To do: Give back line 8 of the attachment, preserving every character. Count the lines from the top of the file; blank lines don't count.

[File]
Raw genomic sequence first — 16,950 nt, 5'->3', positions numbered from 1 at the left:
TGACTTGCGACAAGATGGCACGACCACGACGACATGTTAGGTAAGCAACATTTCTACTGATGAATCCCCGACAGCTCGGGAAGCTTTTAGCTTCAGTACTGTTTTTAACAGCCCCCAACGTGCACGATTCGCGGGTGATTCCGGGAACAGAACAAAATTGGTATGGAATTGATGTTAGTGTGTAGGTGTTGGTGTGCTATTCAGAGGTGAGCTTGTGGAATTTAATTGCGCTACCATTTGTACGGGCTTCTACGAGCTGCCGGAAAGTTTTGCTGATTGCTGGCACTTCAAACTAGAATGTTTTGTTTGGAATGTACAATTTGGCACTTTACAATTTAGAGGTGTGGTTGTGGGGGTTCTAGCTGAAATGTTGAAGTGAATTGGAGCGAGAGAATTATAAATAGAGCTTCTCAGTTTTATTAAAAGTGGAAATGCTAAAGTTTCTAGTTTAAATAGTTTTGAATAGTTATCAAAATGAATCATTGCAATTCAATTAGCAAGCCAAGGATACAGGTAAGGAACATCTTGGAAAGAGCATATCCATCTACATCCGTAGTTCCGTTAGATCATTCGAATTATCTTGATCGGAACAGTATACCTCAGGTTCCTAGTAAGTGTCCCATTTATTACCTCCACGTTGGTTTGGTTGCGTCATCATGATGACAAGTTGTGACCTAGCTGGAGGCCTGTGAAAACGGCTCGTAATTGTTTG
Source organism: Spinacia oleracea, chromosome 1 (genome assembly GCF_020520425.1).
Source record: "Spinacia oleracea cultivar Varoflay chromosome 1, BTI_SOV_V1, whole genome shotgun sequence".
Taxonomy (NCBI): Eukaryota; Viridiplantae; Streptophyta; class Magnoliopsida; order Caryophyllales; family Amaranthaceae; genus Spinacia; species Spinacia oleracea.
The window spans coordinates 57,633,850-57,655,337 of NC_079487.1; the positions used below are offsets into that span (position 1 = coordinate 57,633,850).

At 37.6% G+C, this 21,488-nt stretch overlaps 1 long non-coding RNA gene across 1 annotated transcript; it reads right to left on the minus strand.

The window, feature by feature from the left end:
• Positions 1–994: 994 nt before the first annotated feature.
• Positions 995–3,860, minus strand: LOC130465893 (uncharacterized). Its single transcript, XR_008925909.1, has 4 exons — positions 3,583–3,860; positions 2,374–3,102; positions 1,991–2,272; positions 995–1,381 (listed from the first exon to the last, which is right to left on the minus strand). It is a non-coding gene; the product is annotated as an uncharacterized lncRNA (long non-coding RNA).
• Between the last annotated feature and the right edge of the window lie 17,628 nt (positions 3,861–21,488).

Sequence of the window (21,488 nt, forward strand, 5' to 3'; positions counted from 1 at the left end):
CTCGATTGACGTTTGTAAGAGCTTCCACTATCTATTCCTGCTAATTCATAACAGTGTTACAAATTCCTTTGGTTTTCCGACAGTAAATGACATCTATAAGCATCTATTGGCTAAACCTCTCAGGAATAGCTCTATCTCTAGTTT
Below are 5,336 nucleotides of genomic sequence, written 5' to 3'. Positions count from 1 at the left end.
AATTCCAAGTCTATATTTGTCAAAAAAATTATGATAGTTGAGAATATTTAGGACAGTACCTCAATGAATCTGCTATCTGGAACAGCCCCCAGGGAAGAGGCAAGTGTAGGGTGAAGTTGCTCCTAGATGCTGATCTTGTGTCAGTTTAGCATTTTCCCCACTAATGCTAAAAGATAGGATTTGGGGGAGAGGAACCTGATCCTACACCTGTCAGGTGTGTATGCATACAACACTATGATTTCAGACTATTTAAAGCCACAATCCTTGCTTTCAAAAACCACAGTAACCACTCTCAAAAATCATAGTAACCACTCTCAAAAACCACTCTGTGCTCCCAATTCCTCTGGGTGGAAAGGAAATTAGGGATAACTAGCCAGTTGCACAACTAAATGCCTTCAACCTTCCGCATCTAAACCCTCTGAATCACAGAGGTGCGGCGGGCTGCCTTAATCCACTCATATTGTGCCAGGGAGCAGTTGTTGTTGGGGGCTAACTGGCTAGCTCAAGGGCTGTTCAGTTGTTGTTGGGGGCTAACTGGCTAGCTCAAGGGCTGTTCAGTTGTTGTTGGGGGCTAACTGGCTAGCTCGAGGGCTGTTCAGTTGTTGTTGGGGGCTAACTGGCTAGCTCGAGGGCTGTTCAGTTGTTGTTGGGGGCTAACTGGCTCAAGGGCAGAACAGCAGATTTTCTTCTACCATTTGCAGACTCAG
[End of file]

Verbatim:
The window, feature by feature from the left end: